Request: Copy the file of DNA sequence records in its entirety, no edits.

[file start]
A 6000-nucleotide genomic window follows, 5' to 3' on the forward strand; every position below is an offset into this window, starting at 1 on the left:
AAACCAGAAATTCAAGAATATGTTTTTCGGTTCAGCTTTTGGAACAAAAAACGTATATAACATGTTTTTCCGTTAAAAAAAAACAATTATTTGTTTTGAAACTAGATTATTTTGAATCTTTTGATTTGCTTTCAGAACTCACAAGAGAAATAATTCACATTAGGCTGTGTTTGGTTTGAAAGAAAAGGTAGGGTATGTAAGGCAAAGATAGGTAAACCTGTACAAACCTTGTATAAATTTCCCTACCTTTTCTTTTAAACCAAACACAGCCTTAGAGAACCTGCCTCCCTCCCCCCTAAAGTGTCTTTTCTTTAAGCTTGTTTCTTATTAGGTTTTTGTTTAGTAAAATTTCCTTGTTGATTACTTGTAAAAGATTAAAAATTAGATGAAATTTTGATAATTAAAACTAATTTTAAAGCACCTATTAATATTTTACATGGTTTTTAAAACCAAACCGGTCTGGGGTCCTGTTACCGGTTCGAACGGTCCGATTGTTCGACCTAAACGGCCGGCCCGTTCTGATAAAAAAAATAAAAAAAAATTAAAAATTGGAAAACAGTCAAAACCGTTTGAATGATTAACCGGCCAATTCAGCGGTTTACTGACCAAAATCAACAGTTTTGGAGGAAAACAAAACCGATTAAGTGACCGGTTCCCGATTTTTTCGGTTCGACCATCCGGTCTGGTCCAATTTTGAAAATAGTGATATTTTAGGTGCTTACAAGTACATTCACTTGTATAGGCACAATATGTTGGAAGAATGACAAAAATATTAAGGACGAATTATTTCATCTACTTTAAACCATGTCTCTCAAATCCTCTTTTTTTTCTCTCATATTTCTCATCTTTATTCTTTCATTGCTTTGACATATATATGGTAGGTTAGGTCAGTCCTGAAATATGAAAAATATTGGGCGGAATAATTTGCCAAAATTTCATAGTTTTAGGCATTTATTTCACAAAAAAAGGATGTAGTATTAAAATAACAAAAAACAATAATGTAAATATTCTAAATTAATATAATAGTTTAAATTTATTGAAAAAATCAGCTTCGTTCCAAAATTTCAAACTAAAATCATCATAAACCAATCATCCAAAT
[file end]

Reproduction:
A 6000-nucleotide genomic window follows, 5' to 3' on the forward strand; every position below is an offset into this window, starting at 1 on the left:
AAACCAGAAATTCAAGAATATGTTTTTCGGTTCAGCTTTTGGAACAAAAAACGTATATAACATGTTTTTCCGTTAAAAAAAAACAATTATTTGTTTTGAAACTAGATTATTTTGAATCTTTTGATTTGCTTTCAGAACTCACAAGAGAAATAATTCACATTAGGCTGTGTTTGGTTTGAAAGAAAAGGTAGGGTATGTAAGGCAAAGATAGGTAAACCTGTACAAACCTTGTATAAATTTCCCTACCTTTTCTTTTAAACCAAACACAGCCTTAGAGAACCTGCCTCCCTCCCCCCTAAAGTGTCTTTTCTTTAAGCTTGTTTCTTATTAGGTTTTTGTTTAGTAAAATTTCCTTGTTGATTACTTGTAAAAGATTAAAAATTAGATGAAATTTTGATAATTAAAACTAATTTTAAAGCACCTATTAATATTTTACATGGTTTTTAAAACCAAACCGGTCTGGGGTCCTGTTACCGGTTCGAACGGTCCGATTGTTCGACCTAAACGGCCGGCCCGTTCTGATAAAAAAAATAAAAAAAAATTAAAAATTGGAAAACAGTCAAAACCGTTTGAATGATTAACCGGCCAATTCAGCGGTTTACTGACCAAAATCAACAGTTTTGGAGGAAAACAAAACCGATTAAGTGACCGGTTCCCGATTTTTTCGGTTCGACCATCCGGTCTGGTCCAATTTTGAAAATAGTGATATTTTAGGTGCTTACAAGTACATTCACTTGTATAGGCACAATATGTTGGAAGAATGACAAAAATATTAAGGACGAATTATTTCATCTACTTTAAACCATGTCTCTCAAATCCTCTTTTTTTTCTCTCATATTTCTCATCTTTATTCTTTCATTGCTTTGACATATATATGGTAGGTTAGGTCAGTCCTGAAATATGAAAAATATTGGGCGGAATAATTTGCCAAAATTTCATAGTTTTAGGCATTTATTTCACAAAAAAAGGATGTAGTATTAAAATAACAAAAAACAATAATGTAAATATTCTAAATTAATATAATAGTTTAAATTTATTGAAAAAATCAGCTTCGTTCCAAAATTTCAAACTAAAATCATCATAAACCAATCATCCAAAT